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Gurus & Saints of India

Swami Vivekananda (1963-1902)

Swami Vivekananda

Swami Vivekananda (January 12, 1863 July 4, 1902), whose pre-monastic name was Narendranath Dutta (Narendranath Dut-tta), was one of the most famous and influential spiritual leaders of the philosophies of Vedanta and Yoga. He was the the most eminent disciple of Ramakrishna Paramahamsa and the founder of Ramakrishna Math and Ramakrishna Mission. He is a major figure in the history of the Hindu reform movements.

While he is widely credited with having uplifted his own nation, India, he simultaneously introduced Yoga and Vedanta to America and England with his seminal lectures and private discourses on Vedanta philosophy. Vivekananda was the first known Hindu Sage to travel to the West, where he introduced Eastern thought at the World's Parliament of Religions, in connection with the World's Fair in Chicago, in 1893. Here, his first lecture, which started with the opening line "Sisters and Brothers of America," made the audience clap for two minutes in appreciation, for prior to this seminal speech, they were always used to the usual address of "Ladies and Gentlemen". It was this speech that catapulted him to fame by his wide audiences in Chicago and then later everywhere else in America, including far-flung places such as Memphis, Boston, San Francisco, New York, Los Angeles, and St. Louis.

A spiritual genius of commanding intellect and power, Vivekananda crammed immense labor and achievement into his short life, 1863-1902. Born in the Datta family of Calcutta, the youthful Vivekananda embraced the agnostic philosophies of the Western mind along with the worship of science.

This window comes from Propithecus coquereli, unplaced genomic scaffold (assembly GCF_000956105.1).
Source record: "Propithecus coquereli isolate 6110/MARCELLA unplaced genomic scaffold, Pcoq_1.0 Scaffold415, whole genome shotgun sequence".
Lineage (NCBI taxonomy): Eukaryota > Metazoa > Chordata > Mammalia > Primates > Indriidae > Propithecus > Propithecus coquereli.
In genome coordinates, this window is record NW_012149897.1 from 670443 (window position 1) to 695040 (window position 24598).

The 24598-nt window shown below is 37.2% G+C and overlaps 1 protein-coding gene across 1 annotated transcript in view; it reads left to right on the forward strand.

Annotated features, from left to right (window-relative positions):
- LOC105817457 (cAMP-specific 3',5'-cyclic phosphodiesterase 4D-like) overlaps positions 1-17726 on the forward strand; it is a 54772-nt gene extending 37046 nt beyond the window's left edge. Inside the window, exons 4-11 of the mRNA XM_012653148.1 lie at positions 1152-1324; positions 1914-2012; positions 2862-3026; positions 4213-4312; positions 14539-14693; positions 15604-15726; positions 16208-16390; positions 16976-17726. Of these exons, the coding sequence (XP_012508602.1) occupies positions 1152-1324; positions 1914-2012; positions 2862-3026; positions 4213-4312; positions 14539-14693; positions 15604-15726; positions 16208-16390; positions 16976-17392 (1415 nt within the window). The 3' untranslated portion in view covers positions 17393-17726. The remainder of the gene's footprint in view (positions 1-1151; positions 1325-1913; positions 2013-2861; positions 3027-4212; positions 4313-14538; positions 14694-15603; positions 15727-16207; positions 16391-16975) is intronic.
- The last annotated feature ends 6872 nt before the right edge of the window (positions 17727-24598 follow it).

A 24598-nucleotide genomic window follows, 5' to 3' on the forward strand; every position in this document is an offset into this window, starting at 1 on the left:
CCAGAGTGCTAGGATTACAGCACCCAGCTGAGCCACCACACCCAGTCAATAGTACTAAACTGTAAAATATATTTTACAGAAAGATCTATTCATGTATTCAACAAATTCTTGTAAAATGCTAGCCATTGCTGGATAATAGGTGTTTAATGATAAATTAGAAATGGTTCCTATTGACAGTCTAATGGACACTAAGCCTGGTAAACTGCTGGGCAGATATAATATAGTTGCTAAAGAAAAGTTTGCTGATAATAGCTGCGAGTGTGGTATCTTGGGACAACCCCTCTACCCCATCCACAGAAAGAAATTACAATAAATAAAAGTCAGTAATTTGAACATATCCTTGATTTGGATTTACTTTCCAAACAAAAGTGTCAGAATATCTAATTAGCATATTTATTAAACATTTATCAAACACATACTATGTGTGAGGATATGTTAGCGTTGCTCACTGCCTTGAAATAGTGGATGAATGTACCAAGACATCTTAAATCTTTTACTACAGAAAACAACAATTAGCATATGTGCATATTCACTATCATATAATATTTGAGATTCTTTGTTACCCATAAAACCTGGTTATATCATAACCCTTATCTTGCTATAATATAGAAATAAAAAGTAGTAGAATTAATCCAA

At the same time, vehement in his desire to know the truth about God, he questioned people of holy reputation, asking them if they had seen God. He found such a person in Sri Ramakrishna, who became his master, allayed his doubts, gave him God vision, and transformed him into sage and prophet with authority to teach.

After Sri Ramakrishna's death, Vivekananda renounced the world and criss-crossed India as a wandering monk. His mounting compassion for India's people drove him to seek their material help from the West. Accepting an opportunity to represent Hinduism at Chicago's Parliament of Religions in 1893, Vivekananda won instant celebrity in America and a ready forum for his spiritual teaching.

For three years he spread the Vedanta philosophy and religion in America and England and then returned to India to found the Ramakrishna Math and Mission. Exhorting his nation to spiritual greatness, he wakened India to a new national consciousness. He died July 4, 1902, after a second, much shorter sojourn in the West. His lectures and writings have been gathered into nine volumes.

 

       

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